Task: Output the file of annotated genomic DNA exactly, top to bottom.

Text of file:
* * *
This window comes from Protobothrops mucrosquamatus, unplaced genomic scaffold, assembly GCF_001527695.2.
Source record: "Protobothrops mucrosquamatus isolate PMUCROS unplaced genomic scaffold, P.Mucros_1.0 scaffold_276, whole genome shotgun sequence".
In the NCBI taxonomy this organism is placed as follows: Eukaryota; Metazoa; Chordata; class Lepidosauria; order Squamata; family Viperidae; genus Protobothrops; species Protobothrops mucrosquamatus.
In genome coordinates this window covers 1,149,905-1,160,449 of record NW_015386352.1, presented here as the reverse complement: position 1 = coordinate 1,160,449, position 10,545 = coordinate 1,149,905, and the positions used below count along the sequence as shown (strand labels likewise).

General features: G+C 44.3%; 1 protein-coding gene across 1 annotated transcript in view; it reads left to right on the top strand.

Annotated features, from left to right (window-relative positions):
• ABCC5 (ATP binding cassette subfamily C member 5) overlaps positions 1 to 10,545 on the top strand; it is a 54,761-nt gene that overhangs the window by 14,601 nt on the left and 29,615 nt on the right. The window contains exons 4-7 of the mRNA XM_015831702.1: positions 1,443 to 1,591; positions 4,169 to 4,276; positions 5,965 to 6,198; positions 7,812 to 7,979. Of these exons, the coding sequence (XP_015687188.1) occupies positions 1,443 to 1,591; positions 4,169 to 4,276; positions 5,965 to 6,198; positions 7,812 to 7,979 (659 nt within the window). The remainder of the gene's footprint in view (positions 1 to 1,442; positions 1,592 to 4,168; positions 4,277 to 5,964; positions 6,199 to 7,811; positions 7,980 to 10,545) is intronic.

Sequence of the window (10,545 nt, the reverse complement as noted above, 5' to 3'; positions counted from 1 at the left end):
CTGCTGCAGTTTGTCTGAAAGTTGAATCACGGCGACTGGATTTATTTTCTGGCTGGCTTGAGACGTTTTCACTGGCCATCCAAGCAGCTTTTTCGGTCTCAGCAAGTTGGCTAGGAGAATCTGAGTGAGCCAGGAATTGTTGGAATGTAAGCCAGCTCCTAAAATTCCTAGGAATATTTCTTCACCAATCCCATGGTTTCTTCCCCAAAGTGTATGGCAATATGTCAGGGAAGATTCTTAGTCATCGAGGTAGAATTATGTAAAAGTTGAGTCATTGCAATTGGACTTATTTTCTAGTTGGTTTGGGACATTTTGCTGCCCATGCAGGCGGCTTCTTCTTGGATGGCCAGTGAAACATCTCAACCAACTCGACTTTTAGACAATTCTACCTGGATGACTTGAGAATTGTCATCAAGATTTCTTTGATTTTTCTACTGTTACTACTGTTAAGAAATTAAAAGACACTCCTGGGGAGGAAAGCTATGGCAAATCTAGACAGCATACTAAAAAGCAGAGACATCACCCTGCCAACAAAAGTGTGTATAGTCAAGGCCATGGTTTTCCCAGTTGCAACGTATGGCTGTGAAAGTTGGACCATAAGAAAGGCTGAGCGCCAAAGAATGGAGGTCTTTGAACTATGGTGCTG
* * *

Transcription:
This window comes from Protobothrops mucrosquamatus, unplaced genomic scaffold, assembly GCF_001527695.2.
Source record: "Protobothrops mucrosquamatus isolate PMUCROS unplaced genomic scaffold, P.Mucros_1.0 scaffold_276, whole genome shotgun sequence".
In the NCBI taxonomy this organism is placed as follows: Eukaryota; Metazoa; Chordata; class Lepidosauria; order Squamata; family Viperidae; genus Protobothrops; species Protobothrops mucrosquamatus.
In genome coordinates this window covers 1,149,905-1,160,449 of record NW_015386352.1, presented here as the reverse complement: position 1 = coordinate 1,160,449, position 10,545 = coordinate 1,149,905, and the positions used below count along the sequence as shown (strand labels likewise).

General features: G+C 44.3%; 1 protein-coding gene across 1 annotated transcript in view; it reads left to right on the top strand.

Annotated features, from left to right (window-relative positions):
• ABCC5 (ATP binding cassette subfamily C member 5) overlaps positions 1 to 10,545 on the top strand; it is a 54,761-nt gene that overhangs the window by 14,601 nt on the left and 29,615 nt on the right. The window contains exons 4-7 of the mRNA XM_015831702.1: positions 1,443 to 1,591; positions 4,169 to 4,276; positions 5,965 to 6,198; positions 7,812 to 7,979. Of these exons, the coding sequence (XP_015687188.1) occupies positions 1,443 to 1,591; positions 4,169 to 4,276; positions 5,965 to 6,198; positions 7,812 to 7,979 (659 nt within the window). The remainder of the gene's footprint in view (positions 1 to 1,442; positions 1,592 to 4,168; positions 4,277 to 5,964; positions 6,199 to 7,811; positions 7,980 to 10,545) is intronic.

Sequence of the window (10,545 nt, the reverse complement as noted above, 5' to 3'; positions counted from 1 at the left end):
CTGCTGCAGTTTGTCTGAAAGTTGAATCACGGCGACTGGATTTATTTTCTGGCTGGCTTGAGACGTTTTCACTGGCCATCCAAGCAGCTTTTTCGGTCTCAGCAAGTTGGCTAGGAGAATCTGAGTGAGCCAGGAATTGTTGGAATGTAAGCCAGCTCCTAAAATTCCTAGGAATATTTCTTCACCAATCCCATGGTTTCTTCCCCAAAGTGTATGGCAATATGTCAGGGAAGATTCTTAGTCATCGAGGTAGAATTATGTAAAAGTTGAGTCATTGCAATTGGACTTATTTTCTAGTTGGTTTGGGACATTTTGCTGCCCATGCAGGCGGCTTCTTCTTGGATGGCCAGTGAAACATCTCAACCAACTCGACTTTTAGACAATTCTACCTGGATGACTTGAGAATTGTCATCAAGATTTCTTTGATTTTTCTACTGTTACTACTGTTAAGAAATTAAAAGACACTCCTGGGGAGGAAAGCTATGGCAAATCTAGACAGCATACTAAAAAGCAGAGACATCACCCTGCCAACAAAAGTGTGTATAGTCAAGGCCATGGTTTTCCCAGTTGCAACGTATGGCTGTGAAAGTTGGACCATAAGAAAGGCTGAGCGCCAAAGAATGGAGGTCTTTGAACTATGGTGCTG